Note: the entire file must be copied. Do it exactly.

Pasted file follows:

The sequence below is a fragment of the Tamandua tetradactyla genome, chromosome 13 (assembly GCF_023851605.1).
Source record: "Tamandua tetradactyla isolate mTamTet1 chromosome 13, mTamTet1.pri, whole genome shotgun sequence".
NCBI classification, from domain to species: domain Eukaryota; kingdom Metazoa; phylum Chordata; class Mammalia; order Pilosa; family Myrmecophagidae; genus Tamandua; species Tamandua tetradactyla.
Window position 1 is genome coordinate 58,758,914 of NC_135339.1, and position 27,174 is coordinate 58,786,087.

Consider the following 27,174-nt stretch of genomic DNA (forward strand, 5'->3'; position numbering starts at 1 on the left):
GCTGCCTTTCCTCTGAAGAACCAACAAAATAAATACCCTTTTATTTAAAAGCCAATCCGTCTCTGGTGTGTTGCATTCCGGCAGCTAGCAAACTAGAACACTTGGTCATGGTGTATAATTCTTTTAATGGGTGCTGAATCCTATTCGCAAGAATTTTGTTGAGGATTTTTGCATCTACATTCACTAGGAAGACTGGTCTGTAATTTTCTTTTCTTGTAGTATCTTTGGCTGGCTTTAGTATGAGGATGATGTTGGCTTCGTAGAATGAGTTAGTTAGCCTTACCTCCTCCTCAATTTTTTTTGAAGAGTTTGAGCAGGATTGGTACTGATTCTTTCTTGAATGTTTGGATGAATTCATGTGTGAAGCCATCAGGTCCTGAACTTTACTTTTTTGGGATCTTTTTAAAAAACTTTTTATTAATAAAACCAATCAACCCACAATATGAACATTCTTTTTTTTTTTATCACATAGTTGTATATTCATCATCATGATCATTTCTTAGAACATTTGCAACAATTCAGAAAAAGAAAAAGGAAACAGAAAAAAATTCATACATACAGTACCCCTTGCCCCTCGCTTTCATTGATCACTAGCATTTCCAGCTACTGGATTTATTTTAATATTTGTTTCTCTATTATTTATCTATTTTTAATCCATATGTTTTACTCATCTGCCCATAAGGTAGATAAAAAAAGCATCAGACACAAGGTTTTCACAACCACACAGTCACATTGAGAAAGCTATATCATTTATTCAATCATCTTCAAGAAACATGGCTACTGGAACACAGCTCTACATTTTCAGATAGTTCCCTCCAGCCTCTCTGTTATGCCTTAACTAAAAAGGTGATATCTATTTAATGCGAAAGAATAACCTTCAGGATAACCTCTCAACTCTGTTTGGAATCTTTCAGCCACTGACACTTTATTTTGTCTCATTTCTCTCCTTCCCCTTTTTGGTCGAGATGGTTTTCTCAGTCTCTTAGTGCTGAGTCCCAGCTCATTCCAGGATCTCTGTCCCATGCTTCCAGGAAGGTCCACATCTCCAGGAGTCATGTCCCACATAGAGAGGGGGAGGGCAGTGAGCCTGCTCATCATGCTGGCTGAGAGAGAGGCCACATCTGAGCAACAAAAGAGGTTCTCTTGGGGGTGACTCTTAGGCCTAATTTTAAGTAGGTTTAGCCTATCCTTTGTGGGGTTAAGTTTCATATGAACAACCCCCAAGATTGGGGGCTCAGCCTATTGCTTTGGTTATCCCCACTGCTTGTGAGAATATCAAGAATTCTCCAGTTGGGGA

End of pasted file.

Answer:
The sequence below is a fragment of the Tamandua tetradactyla genome, chromosome 13 (assembly GCF_023851605.1).
Source record: "Tamandua tetradactyla isolate mTamTet1 chromosome 13, mTamTet1.pri, whole genome shotgun sequence".
NCBI classification, from domain to species: domain Eukaryota; kingdom Metazoa; phylum Chordata; class Mammalia; order Pilosa; family Myrmecophagidae; genus Tamandua; species Tamandua tetradactyla.
Window position 1 is genome coordinate 58,758,914 of NC_135339.1, and position 27,174 is coordinate 58,786,087.

Consider the following 27,174-nt stretch of genomic DNA (forward strand, 5'->3'; position numbering starts at 1 on the left):
GCTGCCTTTCCTCTGAAGAACCAACAAAATAAATACCCTTTTATTTAAAAGCCAATCCGTCTCTGGTGTGTTGCATTCCGGCAGCTAGCAAACTAGAACACTTGGTCATGGTGTATAATTCTTTTAATGGGTGCTGAATCCTATTCGCAAGAATTTTGTTGAGGATTTTTGCATCTACATTCACTAGGAAGACTGGTCTGTAATTTTCTTTTCTTGTAGTATCTTTGGCTGGCTTTAGTATGAGGATGATGTTGGCTTCGTAGAATGAGTTAGTTAGCCTTACCTCCTCCTCAATTTTTTTTGAAGAGTTTGAGCAGGATTGGTACTGATTCTTTCTTGAATGTTTGGATGAATTCATGTGTGAAGCCATCAGGTCCTGAACTTTACTTTTTTGGGATCTTTTTAAAAAACTTTTTATTAATAAAACCAATCAACCCACAATATGAACATTCTTTTTTTTTTTATCACATAGTTGTATATTCATCATCATGATCATTTCTTAGAACATTTGCAACAATTCAGAAAAAGAAAAAGGAAACAGAAAAAAATTCATACATACAGTACCCCTTGCCCCTCGCTTTCATTGATCACTAGCATTTCCAGCTACTGGATTTATTTTAATATTTGTTTCTCTATTATTTATCTATTTTTAATCCATATGTTTTACTCATCTGCCCATAAGGTAGATAAAAAAAGCATCAGACACAAGGTTTTCACAACCACACAGTCACATTGAGAAAGCTATATCATTTATTCAATCATCTTCAAGAAACATGGCTACTGGAACACAGCTCTACATTTTCAGATAGTTCCCTCCAGCCTCTCTGTTATGCCTTAACTAAAAAGGTGATATCTATTTAATGCGAAAGAATAACCTTCAGGATAACCTCTCAACTCTGTTTGGAATCTTTCAGCCACTGACACTTTATTTTGTCTCATTTCTCTCCTTCCCCTTTTTGGTCGAGATGGTTTTCTCAGTCTCTTAGTGCTGAGTCCCAGCTCATTCCAGGATCTCTGTCCCATGCTTCCAGGAAGGTCCACATCTCCAGGAGTCATGTCCCACATAGAGAGGGGGAGGGCAGTGAGCCTGCTCATCATGCTGGCTGAGAGAGAGGCCACATCTGAGCAACAAAAGAGGTTCTCTTGGGGGTGACTCTTAGGCCTAATTTTAAGTAGGTTTAGCCTATCCTTTGTGGGGTTAAGTTTCATATGAACAACCCCCAAGATTGGGGGCTCAGCCTATTGCTTTGGTTATCCCCACTGCTTGTGAGAATATCAAGAATTCTCCAGTTGGGGA